SACRAMENTO — California Gov.
Jerry Brown recently named two of his advisers to commissioner seats on the
California Public Utilities Commission, and a civil-justice advocate
said his group is looking forward to working with them.
were Martha Guzman Aceves and Clifford Rechtschaffen, according to a
report on www.naturalgasintel.com.
According to John Doherty, president and CEO of The Civil Justice
Association of California, Guzman has worked in and around the the
capital since the early 2000s.
“She worked for a couple of community groups but has been really
a key aid to the governor in different positions since 2011,”
Doherty told The Northern California Record. “She spends
almost as much time advising the current governor on issues as she
was before that and an outside advocate.”
Rechtschaffen was a special assistant attorney general from
2007-10 when Brown was attorney general prior to being elected
“So you’re really talking about two very close, relatively
high-level aides to the governor being moved over to a commission
that has had its share of challenges,” Doherty said, “and I think
that the governor’s move was to put solid policy people that he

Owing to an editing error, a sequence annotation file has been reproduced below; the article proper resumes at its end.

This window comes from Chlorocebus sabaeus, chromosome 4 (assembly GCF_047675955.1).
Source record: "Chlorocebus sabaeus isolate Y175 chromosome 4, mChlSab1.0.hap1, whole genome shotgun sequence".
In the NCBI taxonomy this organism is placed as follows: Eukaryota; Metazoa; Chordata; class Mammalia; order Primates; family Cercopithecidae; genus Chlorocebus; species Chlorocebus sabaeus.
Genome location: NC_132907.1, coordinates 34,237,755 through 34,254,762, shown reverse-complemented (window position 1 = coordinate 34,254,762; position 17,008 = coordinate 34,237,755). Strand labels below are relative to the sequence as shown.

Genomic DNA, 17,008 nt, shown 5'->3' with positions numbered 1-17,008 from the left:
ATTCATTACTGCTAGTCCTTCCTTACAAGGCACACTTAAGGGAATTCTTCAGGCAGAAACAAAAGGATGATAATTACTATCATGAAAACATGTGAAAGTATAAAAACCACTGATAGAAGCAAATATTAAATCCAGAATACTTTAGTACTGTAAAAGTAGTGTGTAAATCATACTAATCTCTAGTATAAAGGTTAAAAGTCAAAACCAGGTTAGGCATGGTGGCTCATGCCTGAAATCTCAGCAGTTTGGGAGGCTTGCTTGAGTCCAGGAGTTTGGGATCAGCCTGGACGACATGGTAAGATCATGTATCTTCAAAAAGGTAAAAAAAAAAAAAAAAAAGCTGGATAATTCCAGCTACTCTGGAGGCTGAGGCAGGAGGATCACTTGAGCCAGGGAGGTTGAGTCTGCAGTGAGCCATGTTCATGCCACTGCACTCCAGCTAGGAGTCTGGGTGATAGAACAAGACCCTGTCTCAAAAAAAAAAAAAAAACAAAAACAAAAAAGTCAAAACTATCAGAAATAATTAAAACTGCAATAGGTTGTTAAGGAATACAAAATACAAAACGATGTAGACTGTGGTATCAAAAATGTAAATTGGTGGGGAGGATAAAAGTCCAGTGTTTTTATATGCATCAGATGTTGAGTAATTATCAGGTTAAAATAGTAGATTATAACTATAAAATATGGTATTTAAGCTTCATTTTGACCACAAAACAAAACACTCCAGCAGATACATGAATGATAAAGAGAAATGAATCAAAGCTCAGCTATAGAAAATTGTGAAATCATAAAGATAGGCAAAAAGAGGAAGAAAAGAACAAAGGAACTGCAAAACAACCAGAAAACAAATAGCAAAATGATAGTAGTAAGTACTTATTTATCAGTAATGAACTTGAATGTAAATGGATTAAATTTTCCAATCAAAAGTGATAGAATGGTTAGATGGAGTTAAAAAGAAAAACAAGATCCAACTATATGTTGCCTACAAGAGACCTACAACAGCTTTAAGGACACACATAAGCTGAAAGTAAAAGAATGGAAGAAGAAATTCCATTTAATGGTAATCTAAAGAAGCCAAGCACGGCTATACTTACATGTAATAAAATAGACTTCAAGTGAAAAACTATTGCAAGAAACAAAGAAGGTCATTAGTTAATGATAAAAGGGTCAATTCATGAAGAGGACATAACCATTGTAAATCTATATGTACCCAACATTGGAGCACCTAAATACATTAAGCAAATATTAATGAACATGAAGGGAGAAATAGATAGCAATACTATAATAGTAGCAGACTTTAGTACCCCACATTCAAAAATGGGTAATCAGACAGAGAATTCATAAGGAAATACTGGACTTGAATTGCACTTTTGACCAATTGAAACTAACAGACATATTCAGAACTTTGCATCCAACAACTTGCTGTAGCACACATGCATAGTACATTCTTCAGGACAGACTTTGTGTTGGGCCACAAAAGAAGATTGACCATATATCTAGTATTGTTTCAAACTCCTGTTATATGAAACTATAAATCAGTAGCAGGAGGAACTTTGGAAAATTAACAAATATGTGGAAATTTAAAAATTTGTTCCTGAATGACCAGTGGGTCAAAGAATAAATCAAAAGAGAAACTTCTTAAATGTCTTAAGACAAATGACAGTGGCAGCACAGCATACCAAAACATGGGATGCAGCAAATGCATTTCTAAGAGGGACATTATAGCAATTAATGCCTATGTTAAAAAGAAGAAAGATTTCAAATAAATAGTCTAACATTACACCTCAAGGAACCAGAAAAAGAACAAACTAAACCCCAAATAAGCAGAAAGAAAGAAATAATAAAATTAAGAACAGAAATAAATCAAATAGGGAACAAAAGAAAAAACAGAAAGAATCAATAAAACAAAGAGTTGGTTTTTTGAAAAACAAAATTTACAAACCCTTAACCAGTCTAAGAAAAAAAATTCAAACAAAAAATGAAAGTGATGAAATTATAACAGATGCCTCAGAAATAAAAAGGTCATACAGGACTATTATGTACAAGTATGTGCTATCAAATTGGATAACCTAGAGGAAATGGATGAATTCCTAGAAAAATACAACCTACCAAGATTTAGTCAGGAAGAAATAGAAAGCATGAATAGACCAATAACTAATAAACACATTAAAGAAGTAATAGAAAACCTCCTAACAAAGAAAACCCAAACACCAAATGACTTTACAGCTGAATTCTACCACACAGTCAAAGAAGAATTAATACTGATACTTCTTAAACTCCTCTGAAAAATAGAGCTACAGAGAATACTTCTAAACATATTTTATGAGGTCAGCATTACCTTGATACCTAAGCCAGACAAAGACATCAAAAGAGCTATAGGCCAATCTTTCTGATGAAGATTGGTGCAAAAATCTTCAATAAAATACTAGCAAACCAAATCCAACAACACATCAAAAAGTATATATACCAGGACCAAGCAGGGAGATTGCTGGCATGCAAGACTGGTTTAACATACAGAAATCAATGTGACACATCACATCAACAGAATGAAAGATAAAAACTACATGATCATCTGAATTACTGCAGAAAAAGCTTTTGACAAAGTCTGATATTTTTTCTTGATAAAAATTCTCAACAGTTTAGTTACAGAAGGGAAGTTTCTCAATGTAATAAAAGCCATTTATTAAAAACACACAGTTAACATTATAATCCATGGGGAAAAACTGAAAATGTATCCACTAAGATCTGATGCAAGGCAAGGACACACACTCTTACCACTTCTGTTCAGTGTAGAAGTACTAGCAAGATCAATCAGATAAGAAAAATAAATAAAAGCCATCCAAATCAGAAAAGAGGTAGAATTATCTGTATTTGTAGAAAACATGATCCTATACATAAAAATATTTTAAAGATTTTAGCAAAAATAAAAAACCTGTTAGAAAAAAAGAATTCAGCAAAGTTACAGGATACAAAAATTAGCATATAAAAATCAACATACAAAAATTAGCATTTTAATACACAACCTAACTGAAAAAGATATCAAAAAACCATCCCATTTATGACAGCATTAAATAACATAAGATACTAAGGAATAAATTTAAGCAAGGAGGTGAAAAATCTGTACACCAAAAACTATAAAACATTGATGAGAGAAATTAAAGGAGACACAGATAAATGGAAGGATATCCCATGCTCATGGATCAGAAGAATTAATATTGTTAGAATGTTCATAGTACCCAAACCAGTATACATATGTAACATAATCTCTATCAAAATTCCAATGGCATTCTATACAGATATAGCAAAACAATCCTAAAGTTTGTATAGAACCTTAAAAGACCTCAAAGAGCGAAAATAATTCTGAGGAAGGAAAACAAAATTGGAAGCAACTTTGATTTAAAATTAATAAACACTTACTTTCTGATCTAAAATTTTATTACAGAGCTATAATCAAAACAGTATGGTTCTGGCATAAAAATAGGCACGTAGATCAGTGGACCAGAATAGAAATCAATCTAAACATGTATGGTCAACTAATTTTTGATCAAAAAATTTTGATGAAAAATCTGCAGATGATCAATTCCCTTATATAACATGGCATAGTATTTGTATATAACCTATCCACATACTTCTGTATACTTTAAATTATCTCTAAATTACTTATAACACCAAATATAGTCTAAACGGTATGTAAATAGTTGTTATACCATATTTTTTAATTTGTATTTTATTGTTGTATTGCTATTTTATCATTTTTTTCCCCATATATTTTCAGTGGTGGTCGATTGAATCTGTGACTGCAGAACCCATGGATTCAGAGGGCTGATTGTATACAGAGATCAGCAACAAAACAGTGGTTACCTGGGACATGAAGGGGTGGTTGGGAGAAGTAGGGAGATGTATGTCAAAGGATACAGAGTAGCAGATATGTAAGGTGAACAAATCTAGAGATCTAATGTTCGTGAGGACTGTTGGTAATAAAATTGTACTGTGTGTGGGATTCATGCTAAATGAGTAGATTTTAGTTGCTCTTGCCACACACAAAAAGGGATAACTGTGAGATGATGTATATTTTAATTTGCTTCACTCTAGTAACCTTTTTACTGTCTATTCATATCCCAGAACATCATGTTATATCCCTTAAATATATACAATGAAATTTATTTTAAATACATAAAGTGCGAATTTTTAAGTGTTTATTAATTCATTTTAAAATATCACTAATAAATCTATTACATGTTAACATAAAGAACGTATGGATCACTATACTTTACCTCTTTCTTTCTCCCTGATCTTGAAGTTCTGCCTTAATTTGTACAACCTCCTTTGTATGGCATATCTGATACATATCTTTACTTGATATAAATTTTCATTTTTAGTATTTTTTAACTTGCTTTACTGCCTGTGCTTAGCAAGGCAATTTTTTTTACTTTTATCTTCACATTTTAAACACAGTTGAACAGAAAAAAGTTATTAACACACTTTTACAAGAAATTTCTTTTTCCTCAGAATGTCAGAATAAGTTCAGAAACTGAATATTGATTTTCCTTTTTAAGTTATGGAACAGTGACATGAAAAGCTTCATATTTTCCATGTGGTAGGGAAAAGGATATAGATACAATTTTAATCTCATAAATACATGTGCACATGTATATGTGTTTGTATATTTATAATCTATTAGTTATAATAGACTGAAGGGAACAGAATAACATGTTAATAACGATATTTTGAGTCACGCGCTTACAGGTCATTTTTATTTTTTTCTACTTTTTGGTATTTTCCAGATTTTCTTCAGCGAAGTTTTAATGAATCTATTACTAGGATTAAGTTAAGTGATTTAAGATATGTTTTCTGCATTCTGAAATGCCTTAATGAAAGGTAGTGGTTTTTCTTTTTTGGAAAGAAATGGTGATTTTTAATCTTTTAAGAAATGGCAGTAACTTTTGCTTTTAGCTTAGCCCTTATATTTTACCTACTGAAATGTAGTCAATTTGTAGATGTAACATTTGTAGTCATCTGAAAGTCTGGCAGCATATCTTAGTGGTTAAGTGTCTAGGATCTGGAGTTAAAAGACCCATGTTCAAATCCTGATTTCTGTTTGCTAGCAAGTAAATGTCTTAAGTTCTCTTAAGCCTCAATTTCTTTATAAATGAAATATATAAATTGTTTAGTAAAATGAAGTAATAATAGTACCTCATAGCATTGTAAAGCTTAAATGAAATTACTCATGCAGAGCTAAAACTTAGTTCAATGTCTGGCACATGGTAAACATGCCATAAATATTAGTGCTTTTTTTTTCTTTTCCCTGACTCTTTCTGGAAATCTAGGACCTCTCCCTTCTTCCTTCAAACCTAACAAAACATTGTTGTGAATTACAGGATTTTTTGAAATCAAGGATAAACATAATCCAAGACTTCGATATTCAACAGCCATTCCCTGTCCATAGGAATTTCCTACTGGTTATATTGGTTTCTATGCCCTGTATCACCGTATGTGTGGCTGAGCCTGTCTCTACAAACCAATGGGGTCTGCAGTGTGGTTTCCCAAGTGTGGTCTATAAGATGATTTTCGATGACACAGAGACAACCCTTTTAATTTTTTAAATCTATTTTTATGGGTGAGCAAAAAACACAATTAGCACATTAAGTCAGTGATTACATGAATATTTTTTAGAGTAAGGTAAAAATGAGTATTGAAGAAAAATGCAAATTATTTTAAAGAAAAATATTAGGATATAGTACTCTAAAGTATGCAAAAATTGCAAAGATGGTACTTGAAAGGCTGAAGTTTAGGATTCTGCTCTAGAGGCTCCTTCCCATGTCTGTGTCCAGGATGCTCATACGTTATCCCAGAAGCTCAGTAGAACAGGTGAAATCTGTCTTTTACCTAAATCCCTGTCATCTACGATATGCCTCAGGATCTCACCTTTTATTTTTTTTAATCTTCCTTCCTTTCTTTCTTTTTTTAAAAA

trusted to help sort of deal with those challenges.”
Guzman has worked with the United Farm Workers Union and then with
the California Rural Legal Assistance Foundation, a group that
provides advice and legal counsel for low-income rural residents in
According to Doherty, Rechtschaffen, after graduating from Yale,
focused on working on environmental issues for the government itself.
“There have been recurring bills and discussions about what’s
going to happen with the PUC,” Doherty said. “As you look at it
right now, their two biggest issues have really been the telecoms and
communications of the world, and the energy companies.”
“There have been bills introduced to abolish the agency,” he
continued. “There have even been discussions about splitting it up,
about creating two different entities. So, it’s tough to say what
the next step is for it. But generally speaking, I think that
they’re, for the foreseeable future, trying to implement a culture
of transparency and independence with their regulated seal.”
Doherty said they hope the new commissioners will approach the
CPUC with a balanced perspective of the duty they have as regulators
to look at markets currently standing at CPUC.
“We’re hoping that they will embrace modernization and efforts
to streamline the process to protect consumers, but not create
needless hoops for the company,” Doherty said.
“I’m not an expert on how they developed their expertise and
what they’ve been studying up on,” he continued, “but clearly
both come from a public-sector not a private-sector background, which
is not necessarily a problem and actually not a bad way to be
seasoned in the different policy issues facing the commission.”
“We’re looking forward to working with both of them,”
Doherty said. “We think that the governor’s efforts to make sure
the PUC is working in peak position is something we’re supportive